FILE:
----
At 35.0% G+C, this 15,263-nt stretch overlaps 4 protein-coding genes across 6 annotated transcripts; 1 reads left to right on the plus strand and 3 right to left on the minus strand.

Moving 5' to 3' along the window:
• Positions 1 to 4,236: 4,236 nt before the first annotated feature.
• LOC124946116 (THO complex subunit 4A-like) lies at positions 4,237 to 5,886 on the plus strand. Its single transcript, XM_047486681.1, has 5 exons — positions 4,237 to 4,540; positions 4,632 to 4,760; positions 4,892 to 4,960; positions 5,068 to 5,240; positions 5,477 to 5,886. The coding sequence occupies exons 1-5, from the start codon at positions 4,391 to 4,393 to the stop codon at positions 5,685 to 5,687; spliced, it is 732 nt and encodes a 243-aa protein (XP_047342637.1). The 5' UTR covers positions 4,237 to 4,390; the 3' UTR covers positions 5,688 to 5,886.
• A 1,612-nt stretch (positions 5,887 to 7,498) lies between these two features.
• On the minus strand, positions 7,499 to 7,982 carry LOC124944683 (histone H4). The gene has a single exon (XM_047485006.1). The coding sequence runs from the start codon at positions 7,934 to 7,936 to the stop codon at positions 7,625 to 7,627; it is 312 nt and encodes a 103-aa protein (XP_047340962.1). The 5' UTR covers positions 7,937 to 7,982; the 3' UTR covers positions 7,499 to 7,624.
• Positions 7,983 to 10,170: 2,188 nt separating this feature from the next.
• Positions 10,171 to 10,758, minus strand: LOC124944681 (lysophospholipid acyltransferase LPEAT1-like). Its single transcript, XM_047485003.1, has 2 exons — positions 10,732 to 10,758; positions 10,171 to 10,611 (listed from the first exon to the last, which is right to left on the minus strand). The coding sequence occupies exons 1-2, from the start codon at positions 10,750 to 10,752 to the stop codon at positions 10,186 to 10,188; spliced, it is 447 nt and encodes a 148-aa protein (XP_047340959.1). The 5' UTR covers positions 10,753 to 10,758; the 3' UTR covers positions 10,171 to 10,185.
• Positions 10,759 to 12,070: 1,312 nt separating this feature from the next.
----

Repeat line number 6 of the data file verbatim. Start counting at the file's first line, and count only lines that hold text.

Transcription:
• On the minus strand, positions 7,499 to 7,982 carry LOC124944683 (histone H4). The gene has a single exon (XM_047485006.1). The coding sequence runs from the start codon at positions 7,934 to 7,936 to the stop codon at positions 7,625 to 7,627; it is 312 nt and encodes a 103-aa protein (XP_047340962.1). The 5' UTR covers positions 7,937 to 7,982; the 3' UTR covers positions 7,499 to 7,624.